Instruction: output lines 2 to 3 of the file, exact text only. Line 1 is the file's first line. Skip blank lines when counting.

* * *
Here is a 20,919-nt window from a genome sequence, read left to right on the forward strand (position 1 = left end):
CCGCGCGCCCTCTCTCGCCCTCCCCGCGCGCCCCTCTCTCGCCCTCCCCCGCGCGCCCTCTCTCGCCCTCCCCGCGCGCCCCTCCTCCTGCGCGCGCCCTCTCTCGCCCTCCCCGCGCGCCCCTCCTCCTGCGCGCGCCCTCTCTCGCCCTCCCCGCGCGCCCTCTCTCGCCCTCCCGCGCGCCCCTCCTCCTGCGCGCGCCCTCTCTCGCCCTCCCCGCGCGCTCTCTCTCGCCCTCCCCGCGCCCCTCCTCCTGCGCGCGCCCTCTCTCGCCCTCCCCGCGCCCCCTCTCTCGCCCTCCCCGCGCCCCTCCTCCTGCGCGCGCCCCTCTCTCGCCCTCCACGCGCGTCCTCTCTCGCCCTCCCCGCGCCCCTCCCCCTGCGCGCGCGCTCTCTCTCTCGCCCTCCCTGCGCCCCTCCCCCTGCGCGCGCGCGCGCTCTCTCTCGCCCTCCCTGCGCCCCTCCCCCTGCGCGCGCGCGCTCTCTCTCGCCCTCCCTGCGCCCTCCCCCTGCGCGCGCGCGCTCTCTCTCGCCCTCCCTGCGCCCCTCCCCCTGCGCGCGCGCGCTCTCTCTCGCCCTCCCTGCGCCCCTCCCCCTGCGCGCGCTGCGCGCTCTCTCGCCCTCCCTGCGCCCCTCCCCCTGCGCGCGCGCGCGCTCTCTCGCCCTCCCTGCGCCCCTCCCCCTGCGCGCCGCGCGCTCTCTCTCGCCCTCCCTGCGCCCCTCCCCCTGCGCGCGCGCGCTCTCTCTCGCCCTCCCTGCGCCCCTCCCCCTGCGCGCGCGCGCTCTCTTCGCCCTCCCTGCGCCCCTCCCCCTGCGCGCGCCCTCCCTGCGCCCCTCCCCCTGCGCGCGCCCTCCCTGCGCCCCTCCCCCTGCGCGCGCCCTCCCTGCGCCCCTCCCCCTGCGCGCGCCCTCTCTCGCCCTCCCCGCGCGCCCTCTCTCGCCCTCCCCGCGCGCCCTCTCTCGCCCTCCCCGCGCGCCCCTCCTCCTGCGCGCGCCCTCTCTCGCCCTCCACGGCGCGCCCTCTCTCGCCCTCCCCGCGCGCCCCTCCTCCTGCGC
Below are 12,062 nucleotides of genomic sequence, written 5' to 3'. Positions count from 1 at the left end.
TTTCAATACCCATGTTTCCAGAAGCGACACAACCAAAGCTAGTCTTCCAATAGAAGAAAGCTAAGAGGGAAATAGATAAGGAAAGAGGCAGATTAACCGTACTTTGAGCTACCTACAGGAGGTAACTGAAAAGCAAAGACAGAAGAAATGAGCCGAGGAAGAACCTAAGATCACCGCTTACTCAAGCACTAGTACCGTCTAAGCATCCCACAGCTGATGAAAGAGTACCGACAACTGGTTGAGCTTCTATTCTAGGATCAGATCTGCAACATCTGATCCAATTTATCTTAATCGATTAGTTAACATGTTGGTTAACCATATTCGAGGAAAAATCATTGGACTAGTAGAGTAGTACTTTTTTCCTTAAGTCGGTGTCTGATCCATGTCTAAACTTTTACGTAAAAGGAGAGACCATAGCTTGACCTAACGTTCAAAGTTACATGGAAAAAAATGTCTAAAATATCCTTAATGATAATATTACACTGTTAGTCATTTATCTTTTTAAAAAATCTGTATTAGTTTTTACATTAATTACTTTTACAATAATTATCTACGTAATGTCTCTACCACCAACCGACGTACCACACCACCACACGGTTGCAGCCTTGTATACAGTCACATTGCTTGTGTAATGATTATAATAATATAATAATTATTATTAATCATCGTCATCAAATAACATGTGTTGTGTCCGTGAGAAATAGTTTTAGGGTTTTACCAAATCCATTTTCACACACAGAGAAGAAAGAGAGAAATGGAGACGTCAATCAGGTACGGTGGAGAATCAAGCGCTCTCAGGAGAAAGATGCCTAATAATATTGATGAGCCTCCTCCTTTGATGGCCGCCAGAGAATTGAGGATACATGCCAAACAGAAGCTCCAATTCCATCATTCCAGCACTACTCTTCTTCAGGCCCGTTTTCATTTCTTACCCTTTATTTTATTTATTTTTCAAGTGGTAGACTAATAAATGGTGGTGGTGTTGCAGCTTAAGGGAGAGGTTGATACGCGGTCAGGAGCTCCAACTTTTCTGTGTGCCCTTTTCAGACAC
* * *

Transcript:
CCGCGCGCCCTCTCTCGCCCTCCCCGCGCGCCCCTCTCTCGCCCTCCCCCGCGCGCCCTCTCTCGCCCTCCCCGCGCGCCCCTCCTCCTGCGCGCGCCCTCTCTCGCCCTCCCCGCGCGCCCCTCCTCCTGCGCGCGCCCTCTCTCGCCCTCCCCGCGCGCCCTCTCTCGCCCTCCCGCGCGCCCCTCCTCCTGCGCGCGCCCTCTCTCGCCCTCCCCGCGCGCTCTCTCTCGCCCTCCCCGCGCCCCTCCTCCTGCGCGCGCCCTCTCTCGCCCTCCCCGCGCCCCCTCTCTCGCCCTCCCCGCGCCCCTCCTCCTGCGCGCGCCCCTCTCTCGCCCTCCACGCGCGTCCTCTCTCGCCCTCCCCGCGCCCCTCCCCCTGCGCGCGCGCTCTCTCTCTCGCCCTCCCTGCGCCCCTCCCCCTGCGCGCGCGCGCGCTCTCTCTCGCCCTCCCTGCGCCCCTCCCCCTGCGCGCGCGCGCTCTCTCTCGCCCTCCCTGCGCCCTCCCCCTGCGCGCGCGCGCTCTCTCTCGCCCTCCCTGCGCCCCTCCCCCTGCGCGCGCGCGCTCTCTCTCGCCCTCCCTGCGCCCCTCCCCCTGCGCGCGCTGCGCGCTCTCTCGCCCTCCCTGCGCCCCTCCCCCTGCGCGCGCGCGCGCTCTCTCGCCCTCCCTGCGCCCCTCCCCCTGCGCGCCGCGCGCTCTCTCTCGCCCTCCCTGCGCCCCTCCCCCTGCGCGCGCGCGCTCTCTCTCGCCCTCCCTGCGCCCCTCCCCCTGCGCGCGCGCGCTCTCTTCGCCCTCCCTGCGCCCCTCCCCCTGCGCGCGCCCTCCCTGCGCCCCTCCCCCTGCGCGCGCCCTCCCTGCGCCCCTCCCCCTGCGCGCGCCCTCCCTGCGCCCCTCCCCCTGCGCGCGCCCTCTCTCGCCCTCCCCGCGCGCCCTCTCTCGCCCTCCCCGCGCGCCCTCTCTCGCCCTCCCCGCGCGCCCCTCCTCCTGCGCGCGCCCTCTCTCGCCCTCCACGGCGCGCCCTCTCTCGCCCTCCCCGCGCGCCCCTCCTCCTGCGC
Below are 12,062 nucleotides of genomic sequence, written 5' to 3'. Positions count from 1 at the left end.